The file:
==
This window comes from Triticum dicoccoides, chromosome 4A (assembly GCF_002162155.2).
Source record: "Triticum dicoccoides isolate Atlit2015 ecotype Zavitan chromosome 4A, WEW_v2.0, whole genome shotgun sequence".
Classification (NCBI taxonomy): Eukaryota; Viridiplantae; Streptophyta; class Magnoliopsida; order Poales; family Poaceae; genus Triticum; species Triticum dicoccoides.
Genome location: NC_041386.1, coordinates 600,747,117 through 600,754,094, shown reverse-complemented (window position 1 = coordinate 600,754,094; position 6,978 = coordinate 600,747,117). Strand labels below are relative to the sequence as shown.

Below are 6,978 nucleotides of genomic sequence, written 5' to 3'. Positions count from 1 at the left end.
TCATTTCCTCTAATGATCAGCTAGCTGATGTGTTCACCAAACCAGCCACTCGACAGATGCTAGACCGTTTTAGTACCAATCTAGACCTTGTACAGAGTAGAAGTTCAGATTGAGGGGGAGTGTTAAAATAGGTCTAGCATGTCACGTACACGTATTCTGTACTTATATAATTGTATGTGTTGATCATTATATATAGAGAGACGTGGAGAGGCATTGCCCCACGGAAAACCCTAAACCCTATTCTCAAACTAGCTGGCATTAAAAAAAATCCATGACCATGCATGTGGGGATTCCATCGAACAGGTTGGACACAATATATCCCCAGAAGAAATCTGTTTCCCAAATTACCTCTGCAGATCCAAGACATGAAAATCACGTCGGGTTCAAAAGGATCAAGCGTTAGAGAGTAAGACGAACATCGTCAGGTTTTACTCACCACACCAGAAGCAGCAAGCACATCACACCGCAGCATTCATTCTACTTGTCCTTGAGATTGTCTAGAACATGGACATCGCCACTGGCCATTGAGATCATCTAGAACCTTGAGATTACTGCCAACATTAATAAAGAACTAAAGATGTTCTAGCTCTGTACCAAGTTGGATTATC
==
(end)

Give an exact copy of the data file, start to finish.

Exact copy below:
This window comes from Triticum dicoccoides, chromosome 4A (assembly GCF_002162155.2).
Source record: "Triticum dicoccoides isolate Atlit2015 ecotype Zavitan chromosome 4A, WEW_v2.0, whole genome shotgun sequence".
Classification (NCBI taxonomy): Eukaryota; Viridiplantae; Streptophyta; class Magnoliopsida; order Poales; family Poaceae; genus Triticum; species Triticum dicoccoides.
Genome location: NC_041386.1, coordinates 600,747,117 through 600,754,094, shown reverse-complemented (window position 1 = coordinate 600,754,094; position 6,978 = coordinate 600,747,117). Strand labels below are relative to the sequence as shown.

Below are 6,978 nucleotides of genomic sequence, written 5' to 3'. Positions count from 1 at the left end.
TCATTTCCTCTAATGATCAGCTAGCTGATGTGTTCACCAAACCAGCCACTCGACAGATGCTAGACCGTTTTAGTACCAATCTAGACCTTGTACAGAGTAGAAGTTCAGATTGAGGGGGAGTGTTAAAATAGGTCTAGCATGTCACGTACACGTATTCTGTACTTATATAATTGTATGTGTTGATCATTATATATAGAGAGACGTGGAGAGGCATTGCCCCACGGAAAACCCTAAACCCTATTCTCAAACTAGCTGGCATTAAAAAAAATCCATGACCATGCATGTGGGGATTCCATCGAACAGGTTGGACACAATATATCCCCAGAAGAAATCTGTTTCCCAAATTACCTCTGCAGATCCAAGACATGAAAATCACGTCGGGTTCAAAAGGATCAAGCGTTAGAGAGTAAGACGAACATCGTCAGGTTTTACTCACCACACCAGAAGCAGCAAGCACATCACACCGCAGCATTCATTCTACTTGTCCTTGAGATTGTCTAGAACATGGACATCGCCACTGGCCATTGAGATCATCTAGAACCTTGAGATTACTGCCAACATTAATAAAGAACTAAAGATGTTCTAGCTCTGTACCAAGTTGGATTATC